Restoring tidal range will ensure that estuarine fish can access the salt marsh surface during the high tides and follow the tide back towards the sea during the ebb. Estuarine fish, especially killifish, consume mosquito larvae. Restoring their habitat would reduce mosquito breeding. Unrestricted tidal exchange also allows for a natural passage of migratory fish, like river herring, eels, and white perch, that must travel between salt and freshwater habitats to spawn and complete their life cycles. High tides also support the movements of many other groups of animals that regularly feed or reproduce in the marsh, from silverside minnows to lobsters, bluefish, striped bass, terrapins, and even seals and dolphins. The restored tidal range yields ebbing tidal waters, high in plant nutrients and organic detritus from the creek sediments and marsh, to enrich near-shore waters and feed resident shellfish and finfish. Nitrogen exports from marshes in the form of ammonium used by phytoplankton and the organic detritus coated with nutritious microscopic life are beneficial to the food webs of shellfish. Reestablishment of tidal range will restore favorable conditions and restore physical access to habitats for finfish and shellfish.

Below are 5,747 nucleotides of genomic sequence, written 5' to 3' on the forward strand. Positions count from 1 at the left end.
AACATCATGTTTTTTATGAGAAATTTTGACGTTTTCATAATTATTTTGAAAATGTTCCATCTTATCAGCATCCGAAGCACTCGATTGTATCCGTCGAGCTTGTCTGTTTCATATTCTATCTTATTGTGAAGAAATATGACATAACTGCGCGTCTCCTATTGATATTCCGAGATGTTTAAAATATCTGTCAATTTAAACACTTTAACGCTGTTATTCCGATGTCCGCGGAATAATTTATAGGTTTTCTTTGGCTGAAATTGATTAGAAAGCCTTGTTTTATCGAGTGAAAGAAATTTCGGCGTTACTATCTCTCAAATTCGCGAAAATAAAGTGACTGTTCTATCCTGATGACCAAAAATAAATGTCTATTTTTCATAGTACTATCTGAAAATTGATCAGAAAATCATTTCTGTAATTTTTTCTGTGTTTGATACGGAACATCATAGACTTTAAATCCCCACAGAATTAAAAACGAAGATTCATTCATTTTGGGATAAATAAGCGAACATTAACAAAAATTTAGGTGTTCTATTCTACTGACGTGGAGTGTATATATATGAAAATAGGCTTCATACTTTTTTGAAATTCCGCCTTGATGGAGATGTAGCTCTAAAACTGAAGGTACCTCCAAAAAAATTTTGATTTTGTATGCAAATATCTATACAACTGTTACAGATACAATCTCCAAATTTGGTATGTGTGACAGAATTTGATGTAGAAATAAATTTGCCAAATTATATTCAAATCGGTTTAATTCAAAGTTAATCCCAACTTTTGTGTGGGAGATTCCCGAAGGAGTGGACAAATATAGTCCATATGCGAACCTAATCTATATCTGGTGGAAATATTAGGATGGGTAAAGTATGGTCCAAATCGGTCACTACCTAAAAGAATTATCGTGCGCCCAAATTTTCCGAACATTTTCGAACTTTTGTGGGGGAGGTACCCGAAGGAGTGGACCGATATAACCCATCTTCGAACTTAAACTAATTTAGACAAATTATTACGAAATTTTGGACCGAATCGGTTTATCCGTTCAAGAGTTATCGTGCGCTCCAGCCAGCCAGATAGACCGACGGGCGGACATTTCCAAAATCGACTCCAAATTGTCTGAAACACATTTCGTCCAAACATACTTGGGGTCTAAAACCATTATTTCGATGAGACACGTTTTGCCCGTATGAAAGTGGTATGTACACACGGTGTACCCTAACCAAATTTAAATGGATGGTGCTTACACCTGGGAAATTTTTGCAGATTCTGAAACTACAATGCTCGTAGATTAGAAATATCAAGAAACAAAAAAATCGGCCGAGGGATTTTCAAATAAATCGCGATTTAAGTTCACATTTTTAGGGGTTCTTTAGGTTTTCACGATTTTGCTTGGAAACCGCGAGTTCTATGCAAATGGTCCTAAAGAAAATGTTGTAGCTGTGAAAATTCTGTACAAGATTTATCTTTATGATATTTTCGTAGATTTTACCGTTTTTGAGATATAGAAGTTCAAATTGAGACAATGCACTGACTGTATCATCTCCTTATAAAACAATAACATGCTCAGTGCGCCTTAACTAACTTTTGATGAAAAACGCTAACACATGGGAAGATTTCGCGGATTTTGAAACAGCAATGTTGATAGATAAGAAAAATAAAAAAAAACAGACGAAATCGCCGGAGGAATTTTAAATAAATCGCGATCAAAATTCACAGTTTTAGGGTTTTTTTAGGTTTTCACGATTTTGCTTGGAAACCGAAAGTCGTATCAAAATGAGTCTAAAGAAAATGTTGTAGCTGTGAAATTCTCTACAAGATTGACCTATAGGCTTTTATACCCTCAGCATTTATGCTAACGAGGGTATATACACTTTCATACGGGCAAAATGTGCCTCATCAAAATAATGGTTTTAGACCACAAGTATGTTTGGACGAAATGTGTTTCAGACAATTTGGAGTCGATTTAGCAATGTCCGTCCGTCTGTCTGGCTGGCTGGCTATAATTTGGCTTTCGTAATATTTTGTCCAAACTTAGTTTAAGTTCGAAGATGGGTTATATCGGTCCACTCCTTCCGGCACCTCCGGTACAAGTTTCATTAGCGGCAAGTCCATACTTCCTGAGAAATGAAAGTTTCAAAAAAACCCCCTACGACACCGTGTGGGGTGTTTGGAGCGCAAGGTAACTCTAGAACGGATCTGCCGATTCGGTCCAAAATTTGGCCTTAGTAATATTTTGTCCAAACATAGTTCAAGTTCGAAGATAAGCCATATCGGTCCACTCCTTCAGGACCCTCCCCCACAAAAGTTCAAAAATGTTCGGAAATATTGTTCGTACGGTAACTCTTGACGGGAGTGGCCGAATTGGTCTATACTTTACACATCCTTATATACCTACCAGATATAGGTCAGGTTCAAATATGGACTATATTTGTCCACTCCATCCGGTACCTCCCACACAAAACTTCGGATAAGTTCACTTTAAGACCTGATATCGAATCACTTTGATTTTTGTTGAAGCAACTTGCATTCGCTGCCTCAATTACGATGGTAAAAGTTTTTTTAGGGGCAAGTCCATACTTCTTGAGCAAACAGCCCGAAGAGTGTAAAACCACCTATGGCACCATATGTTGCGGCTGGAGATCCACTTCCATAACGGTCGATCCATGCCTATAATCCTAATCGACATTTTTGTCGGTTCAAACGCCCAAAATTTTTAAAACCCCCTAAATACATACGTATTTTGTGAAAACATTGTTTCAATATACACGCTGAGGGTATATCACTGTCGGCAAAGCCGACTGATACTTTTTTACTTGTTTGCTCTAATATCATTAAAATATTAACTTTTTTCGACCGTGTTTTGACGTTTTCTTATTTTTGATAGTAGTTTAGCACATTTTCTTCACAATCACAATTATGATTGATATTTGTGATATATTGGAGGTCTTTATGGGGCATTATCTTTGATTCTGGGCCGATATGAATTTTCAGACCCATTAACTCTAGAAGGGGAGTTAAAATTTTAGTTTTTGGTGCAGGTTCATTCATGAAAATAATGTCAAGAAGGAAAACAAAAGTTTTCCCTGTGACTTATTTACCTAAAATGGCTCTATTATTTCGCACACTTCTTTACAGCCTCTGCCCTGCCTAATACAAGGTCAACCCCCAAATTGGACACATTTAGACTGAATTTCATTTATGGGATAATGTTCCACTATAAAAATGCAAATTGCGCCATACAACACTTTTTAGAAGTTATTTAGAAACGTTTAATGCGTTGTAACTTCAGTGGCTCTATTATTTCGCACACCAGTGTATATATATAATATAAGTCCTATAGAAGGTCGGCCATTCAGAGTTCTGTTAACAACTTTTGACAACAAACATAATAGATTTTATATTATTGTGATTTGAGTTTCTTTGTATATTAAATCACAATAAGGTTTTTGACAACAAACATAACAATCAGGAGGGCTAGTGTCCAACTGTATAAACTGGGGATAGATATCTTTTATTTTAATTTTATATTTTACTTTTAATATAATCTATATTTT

Sediment cores retrieved from the Herring River system indicate that it had been a stable salt marsh for approximately 2000 years. The presence of salt water in the system, inhibiting freshwater plant colonization and the balance between deposited sediment and the slow rise of sea level driven by glacial meltwater maintained this salt marsh ecosystem. Today, the Herring River system is a heavily impaired area. A natural unaltered salt marsh can compensate for gradual rise in sea level through the deposition of organic material layered with sediments washed into the marsh system on flood tides. The Herring River dike blocks the influx of inorganic sediments (sand and silt), handicapping the marsh’s ability to compensate for rising sea level. After dike construction, decaying organic matter became the dominant remaining marsh deposit.